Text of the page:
September 20, 2014

Shipping Quilts

Over the last couple of months, I've had quilts arrive from customers in some pretty badly battered boxes.  So I decided to write some guidelines for packing for safe shipping.

Here's one battered box.  It's quite crumpled and almost bashed in.  Also, one digit was missing from my house number on the address label.

Here's the box that really scared me and prompted me to write this post.  This quilt came so very close to being lost or damaged!  One side was badly ripped and one edge (front left in the photo below) was totally unsealed and open.  Thankfully, everyone who handled this along the way was careful enough to keep the quilt from falling out and getting lost.

In addition, the plastic bag that held the quilt was not sealed.  Had the open box encountered any precipitation, the quilt could have easily gotten wet.  Had this happened at the beginning of its journey, it could have been starting to mildew by the time it got to my house.

Here are some better ways to pack and hopefully avoid these problems.

1. Enclose the quilt in plastic for protection in case of box damage.  Make sure the bag is closed and sealed.

(And just to be very clear, while plastic bags are necessary for shipping and other kinds of transport, they should not be used for full time storage.  The plastic can catch condensed moisture from humid air, and cause mildew damage.)

2. Include (outside the plastic bag) a piece of paper with sender's and recipient's names and addresses.

3. When choosing a box, use a new or undamaged box.

4. Choose a box that closely fits the quilt.  If there is very much empty space, as you see here, fill the extra space with packing peanuts, crumpled paper, or the like.  It's also possible to cut a box down to proper size - takes time and lots of tape, but possible.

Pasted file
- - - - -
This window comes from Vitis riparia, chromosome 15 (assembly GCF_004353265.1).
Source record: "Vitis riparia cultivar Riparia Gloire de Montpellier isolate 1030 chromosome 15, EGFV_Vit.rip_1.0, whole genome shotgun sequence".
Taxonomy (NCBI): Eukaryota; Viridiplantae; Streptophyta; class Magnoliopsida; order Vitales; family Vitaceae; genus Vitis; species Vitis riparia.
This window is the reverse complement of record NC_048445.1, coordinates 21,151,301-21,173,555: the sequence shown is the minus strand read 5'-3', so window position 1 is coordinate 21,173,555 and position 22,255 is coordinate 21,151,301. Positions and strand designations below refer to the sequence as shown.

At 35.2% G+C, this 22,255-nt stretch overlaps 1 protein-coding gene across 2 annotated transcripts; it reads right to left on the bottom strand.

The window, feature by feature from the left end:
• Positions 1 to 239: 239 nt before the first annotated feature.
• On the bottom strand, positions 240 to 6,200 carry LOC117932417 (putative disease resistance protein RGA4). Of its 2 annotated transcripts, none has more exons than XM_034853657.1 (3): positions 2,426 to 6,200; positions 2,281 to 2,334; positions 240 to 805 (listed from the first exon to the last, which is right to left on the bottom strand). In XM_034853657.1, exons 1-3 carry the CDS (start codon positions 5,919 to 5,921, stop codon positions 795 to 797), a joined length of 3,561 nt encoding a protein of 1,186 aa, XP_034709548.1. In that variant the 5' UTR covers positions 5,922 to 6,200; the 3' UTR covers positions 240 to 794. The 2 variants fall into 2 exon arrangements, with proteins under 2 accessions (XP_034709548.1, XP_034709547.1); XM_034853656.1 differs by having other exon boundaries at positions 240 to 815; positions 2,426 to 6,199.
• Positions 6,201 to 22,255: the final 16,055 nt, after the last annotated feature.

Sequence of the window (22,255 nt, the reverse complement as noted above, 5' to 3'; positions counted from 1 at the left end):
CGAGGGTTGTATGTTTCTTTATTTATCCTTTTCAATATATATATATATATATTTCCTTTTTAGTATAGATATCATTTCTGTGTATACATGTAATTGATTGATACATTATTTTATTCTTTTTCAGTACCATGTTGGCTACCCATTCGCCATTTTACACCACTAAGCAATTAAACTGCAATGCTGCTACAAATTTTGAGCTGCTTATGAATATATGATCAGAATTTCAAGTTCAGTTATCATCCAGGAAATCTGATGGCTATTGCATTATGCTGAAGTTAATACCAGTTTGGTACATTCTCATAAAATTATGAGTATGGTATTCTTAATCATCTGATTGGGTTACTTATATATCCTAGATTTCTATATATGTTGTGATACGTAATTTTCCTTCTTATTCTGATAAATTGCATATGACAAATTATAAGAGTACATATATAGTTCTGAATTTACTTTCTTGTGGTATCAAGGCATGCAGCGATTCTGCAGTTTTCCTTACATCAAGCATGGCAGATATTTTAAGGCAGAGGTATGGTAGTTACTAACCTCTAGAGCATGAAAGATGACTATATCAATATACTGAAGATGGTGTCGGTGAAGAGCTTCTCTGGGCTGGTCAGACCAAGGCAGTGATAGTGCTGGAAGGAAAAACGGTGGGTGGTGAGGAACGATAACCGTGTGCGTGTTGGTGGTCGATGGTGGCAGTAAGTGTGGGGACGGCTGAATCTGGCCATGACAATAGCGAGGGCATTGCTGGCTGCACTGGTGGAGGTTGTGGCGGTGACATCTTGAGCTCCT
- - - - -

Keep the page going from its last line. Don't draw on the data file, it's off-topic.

I'm guessing that the damage to both the boxes pictured here was probably caused by being under heavier boxes without having enough inside the box to support the weight.

5. Fully tape all seams and edges.  This ensures that the box stays closed, and adds to weatherproofing.  Use lots of tape, including several inches to securely grab over the edges and around the corners, unlike the minimal taping in the photo below.

6. For even sturdier protection, put the boxed quilt inside another slightly larger box.  Fill the excess space with packing material.  Securely tape both boxes.

7. If you don't want to do all this yourself, shippers will do the packing for you (for a fee, of course).

8. Proofread the address.  Or if you got the address in a email, copy it out and machine print the label to avoid transcription errors.

9. Re: insurance.  I have been told, by UPS, that buying shipping insurance for a box that you have packed only covers the case of a lost box.  If you want coverage for damage during shipping, you need to have them do the packing.

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